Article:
On this night of spinning she is joined by fellow DJs Diego Fuego, whose real last name is Guerrero, and Chicano Playboy, whose real name is José Luis. They are curating rythms and sounds from L.A. and Mexico.

The music of Los Bukis brings you back to waking up to the smell of Fabuloso disinfectant products to clean the house on a Saturday morning. Chalino Sanchez is a reminder of sitting in your dad’s truck listening to L.A’s Regional Mexican music station La Qué Buena. Juan Gabriel’s romantic lyrics were an introduction to heartbreak for many first generation Latinos at a young age.

It all hits home.

But listening to this music isn’t just about celebrating the nostalgia of the past. It’s also about preserving a culture that exists between two borders, and coexists with other sounds and influences that make up L.A.

Guerrero was born in Mexico City and came to the U.S. without legal status with his family. He was raised between East L.A. and Long Beach. He has since gained citizenship. He spins anywhere and everywhere from 90s Hip Hop and R&B at The Normandie Club in Koreatown to Cumbia music at the Office Bar in Lincoln Heights.

Mixing between Rancheras and Hip Hop was something new for some Mexican residents who were in attendance. Nonetheless, this culture clash was being celebrated.

While the DJs took a break, attendees paired up with a partner to dance Norteño. A live group plays as pairs dance close together to “Flor de Capomo” a song made popular by Mexican duo Carlos y José.

The Family Party On Both Sides Of The Border

The night has progressed and more people have started to show up. It's difficult to spot who is from L.A. and who is from Mexico. Do you speak English or Spanish? None of that actually matters, as there seems to be mutual respect and understanding for those who live on both sides of the U.S.-Mexico border.

Ozmar Báez is enjoying the night as there are elements that are both familiar and new for him as he is both born and raised in Mexico City. “This is a beautiful opportunity to unite these two types of Mexicans on both sides of the border to create a family. I’m learning the traditions of my other family in L.A.,” said Báez in Spanish.

Herrera closed the night by shouting out various cities in L.A. of those who were in attendance, from South Central, to Montebello, Lincoln Heights and Long Beach. Home was miles away, but the pride of being from there was heartfelt.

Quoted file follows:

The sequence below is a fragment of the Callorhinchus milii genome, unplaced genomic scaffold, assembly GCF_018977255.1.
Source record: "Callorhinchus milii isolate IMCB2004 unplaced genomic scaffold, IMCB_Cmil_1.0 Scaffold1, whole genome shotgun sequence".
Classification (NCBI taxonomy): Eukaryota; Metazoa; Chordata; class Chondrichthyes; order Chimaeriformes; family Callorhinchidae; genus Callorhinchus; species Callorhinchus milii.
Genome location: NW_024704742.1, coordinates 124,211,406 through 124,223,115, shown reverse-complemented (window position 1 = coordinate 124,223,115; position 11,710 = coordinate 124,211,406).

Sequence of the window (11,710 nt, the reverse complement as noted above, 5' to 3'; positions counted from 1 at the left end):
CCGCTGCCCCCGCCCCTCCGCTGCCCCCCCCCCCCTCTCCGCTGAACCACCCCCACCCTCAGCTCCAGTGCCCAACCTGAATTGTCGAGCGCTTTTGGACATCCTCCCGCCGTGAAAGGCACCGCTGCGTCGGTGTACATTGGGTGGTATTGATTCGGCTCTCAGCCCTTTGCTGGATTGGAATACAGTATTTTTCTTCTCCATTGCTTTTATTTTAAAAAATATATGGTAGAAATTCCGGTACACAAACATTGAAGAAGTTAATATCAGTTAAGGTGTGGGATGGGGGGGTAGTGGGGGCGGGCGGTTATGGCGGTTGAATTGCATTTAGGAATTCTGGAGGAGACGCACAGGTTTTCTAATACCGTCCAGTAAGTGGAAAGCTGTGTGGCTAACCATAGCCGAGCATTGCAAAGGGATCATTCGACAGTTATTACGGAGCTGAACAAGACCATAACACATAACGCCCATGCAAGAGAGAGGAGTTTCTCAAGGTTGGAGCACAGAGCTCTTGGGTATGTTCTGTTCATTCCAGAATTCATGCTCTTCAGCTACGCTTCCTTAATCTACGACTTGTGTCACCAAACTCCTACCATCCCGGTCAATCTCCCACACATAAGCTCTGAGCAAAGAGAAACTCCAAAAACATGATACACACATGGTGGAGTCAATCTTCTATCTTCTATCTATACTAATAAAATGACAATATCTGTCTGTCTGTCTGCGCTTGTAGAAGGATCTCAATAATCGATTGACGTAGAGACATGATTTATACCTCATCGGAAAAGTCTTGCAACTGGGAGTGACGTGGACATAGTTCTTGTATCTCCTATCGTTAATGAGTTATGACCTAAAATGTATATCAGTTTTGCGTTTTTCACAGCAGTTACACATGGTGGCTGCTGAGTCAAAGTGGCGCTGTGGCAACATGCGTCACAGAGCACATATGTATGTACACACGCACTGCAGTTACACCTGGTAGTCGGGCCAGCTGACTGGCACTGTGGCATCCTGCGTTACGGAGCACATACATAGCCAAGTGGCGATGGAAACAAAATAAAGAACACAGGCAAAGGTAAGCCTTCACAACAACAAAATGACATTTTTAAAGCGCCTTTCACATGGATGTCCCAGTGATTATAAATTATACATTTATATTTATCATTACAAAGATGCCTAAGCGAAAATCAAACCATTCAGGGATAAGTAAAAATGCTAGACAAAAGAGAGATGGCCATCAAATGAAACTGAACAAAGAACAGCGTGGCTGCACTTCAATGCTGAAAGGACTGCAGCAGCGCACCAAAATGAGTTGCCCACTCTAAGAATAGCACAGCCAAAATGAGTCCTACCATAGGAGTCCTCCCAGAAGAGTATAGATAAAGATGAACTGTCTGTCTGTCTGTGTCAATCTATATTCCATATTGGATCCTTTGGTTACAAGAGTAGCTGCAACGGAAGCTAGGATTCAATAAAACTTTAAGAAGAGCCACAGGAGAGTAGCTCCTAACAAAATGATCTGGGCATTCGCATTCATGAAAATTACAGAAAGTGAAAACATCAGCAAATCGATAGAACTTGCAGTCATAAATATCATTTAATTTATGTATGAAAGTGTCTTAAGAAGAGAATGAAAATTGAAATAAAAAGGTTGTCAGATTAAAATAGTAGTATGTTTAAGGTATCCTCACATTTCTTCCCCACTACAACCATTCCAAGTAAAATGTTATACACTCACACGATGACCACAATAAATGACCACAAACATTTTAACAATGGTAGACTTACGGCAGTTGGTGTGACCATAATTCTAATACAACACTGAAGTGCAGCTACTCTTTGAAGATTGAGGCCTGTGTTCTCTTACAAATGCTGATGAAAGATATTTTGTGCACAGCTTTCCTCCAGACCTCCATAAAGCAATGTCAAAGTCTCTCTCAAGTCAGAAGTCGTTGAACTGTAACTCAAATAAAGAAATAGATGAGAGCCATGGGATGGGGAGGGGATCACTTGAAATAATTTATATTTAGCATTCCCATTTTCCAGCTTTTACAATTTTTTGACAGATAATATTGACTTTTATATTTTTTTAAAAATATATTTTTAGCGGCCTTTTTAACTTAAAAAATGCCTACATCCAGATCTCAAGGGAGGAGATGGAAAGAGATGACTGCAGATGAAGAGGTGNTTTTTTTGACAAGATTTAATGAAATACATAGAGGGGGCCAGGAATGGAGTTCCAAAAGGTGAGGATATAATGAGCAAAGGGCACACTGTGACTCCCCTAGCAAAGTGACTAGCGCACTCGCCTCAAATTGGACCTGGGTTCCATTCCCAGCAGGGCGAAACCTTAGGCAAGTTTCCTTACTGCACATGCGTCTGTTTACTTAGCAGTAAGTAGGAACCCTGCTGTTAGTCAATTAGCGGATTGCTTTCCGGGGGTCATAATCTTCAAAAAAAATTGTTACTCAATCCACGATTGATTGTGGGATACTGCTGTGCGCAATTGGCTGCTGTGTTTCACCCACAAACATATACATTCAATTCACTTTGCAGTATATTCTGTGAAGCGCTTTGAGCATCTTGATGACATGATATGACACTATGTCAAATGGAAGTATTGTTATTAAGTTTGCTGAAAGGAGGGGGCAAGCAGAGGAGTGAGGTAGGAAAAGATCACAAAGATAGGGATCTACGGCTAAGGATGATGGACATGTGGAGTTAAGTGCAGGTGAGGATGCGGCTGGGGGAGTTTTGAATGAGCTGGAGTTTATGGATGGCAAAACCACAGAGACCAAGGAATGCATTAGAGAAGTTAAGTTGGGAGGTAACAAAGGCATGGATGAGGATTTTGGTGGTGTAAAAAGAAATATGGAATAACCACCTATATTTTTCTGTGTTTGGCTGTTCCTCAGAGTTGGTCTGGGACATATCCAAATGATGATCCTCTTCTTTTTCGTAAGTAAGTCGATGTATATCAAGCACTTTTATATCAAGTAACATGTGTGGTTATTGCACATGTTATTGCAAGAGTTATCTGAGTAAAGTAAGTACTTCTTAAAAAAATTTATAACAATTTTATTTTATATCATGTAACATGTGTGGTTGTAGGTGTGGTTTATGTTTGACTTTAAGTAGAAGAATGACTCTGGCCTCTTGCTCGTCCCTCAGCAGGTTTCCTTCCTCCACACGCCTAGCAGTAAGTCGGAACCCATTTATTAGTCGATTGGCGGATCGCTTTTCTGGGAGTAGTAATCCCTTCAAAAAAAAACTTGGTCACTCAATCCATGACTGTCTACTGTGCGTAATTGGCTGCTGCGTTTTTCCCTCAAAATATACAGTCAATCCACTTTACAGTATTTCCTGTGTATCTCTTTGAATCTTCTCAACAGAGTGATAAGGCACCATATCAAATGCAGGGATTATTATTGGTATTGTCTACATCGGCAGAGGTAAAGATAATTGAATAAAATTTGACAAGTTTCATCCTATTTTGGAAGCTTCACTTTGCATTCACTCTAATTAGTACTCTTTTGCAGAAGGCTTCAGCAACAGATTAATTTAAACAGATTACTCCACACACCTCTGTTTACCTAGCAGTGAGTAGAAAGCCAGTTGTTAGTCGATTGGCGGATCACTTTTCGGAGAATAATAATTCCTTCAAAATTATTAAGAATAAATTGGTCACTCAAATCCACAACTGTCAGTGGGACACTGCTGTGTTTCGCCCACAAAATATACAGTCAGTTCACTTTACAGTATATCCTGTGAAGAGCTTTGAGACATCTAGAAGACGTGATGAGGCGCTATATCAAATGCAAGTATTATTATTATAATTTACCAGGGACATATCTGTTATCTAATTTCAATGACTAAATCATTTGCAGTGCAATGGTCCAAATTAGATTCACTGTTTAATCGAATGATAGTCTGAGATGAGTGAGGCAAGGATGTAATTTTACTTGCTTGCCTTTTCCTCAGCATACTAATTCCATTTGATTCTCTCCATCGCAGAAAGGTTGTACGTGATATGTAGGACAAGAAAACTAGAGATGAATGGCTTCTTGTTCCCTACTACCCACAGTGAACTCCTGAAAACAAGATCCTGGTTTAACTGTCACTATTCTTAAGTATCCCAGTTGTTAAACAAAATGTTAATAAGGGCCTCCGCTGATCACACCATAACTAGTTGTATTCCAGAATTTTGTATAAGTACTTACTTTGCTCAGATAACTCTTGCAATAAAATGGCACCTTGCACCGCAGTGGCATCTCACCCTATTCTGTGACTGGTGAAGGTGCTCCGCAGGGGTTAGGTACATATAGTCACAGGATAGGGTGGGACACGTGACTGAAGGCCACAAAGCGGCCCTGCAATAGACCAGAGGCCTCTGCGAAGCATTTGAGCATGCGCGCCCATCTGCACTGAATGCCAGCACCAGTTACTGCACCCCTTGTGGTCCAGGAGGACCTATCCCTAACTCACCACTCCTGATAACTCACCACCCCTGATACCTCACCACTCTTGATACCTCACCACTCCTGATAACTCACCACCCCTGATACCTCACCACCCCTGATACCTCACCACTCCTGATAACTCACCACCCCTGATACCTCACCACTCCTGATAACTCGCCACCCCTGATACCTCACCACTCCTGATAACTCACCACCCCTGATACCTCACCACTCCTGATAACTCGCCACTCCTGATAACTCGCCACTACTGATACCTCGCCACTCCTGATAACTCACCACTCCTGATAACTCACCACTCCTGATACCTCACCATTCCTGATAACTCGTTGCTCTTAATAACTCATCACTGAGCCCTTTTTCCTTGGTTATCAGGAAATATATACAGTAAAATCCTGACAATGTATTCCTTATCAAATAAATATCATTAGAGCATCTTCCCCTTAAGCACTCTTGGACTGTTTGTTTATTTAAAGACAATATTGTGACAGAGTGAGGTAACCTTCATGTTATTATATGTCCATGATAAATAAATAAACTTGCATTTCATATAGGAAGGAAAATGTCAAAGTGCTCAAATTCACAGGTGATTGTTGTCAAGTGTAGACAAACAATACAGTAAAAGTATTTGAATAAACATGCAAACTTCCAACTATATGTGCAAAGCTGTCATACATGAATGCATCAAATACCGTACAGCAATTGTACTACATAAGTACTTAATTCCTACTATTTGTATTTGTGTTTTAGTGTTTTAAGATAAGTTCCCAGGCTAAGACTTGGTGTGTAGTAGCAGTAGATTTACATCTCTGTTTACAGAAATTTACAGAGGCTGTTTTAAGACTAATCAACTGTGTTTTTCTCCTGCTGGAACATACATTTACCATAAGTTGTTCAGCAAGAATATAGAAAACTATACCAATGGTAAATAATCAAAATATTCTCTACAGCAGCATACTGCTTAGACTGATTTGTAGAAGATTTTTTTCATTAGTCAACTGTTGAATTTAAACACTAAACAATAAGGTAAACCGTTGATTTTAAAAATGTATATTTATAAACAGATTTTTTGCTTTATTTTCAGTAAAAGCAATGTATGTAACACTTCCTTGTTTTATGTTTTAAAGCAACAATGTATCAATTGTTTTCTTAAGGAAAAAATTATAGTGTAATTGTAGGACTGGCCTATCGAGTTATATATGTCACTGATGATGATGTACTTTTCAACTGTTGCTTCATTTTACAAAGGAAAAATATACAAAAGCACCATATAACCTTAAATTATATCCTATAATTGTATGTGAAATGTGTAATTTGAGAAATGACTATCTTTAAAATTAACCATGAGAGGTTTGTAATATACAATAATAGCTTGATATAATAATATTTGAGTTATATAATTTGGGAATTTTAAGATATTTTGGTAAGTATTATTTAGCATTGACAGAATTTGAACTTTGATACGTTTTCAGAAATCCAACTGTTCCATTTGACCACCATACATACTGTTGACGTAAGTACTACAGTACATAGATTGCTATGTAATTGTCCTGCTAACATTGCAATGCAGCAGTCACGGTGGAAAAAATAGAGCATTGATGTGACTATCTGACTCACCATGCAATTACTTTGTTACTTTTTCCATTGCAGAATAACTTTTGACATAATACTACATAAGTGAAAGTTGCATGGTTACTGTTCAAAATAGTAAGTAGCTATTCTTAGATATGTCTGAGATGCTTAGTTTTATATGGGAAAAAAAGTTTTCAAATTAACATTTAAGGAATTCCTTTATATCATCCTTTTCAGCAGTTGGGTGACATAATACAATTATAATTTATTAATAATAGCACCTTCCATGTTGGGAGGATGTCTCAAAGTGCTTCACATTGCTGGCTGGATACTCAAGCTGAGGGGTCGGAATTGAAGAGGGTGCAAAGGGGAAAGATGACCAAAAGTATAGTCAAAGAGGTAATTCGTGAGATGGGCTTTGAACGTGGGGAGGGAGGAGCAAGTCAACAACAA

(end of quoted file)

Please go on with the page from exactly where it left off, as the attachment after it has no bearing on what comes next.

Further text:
A stream of lights and a piñata hang over the patio as attendees arrive to the party.
A stream of lights and a piñata hang over the patio as attendees arrive to the party.
(Courtesy of Jorge Balleza)

“This event was for us, by us. It’s about creating more empathy with Mexicans from Mexico and Mexicans from the U.S.. It’s dedicated to all the immigrants and our families,” said Herrera in both English and Spanish.

A collage of old family pictures and a photo album are on display and are set on the main table by a white purple and pink cake. They are more than decorations, they are personal. Herrera featured some photographs from her own family collection while others who also helped organize the installation brought some of their own.

A teenage girl celebrates her transition into womanhood in a big silky blue quinceañera dress as she stands in the front yard surrounded by family and friends. A bride is all smiles as she poses in her white dress as the red Volkswagen she is in pulls up to a neighborhood. A black and white photograph features a family in the backyard clapping and waving an American flag with a gentleman in the center holding his U.S. Citizenship Certificate.

At its core L.A.’s backyard parties are about family and coming together it’s an opportunity to connect. This backyard party embraces a new family that exists on the other side of the border.

As the night comes to an end, this installation is a reminder of attending your own tia’s L.A. backyard party. The music, food, and late night celebrations, all for generations of tíos, cousins, and family coming together for just one night of belonging.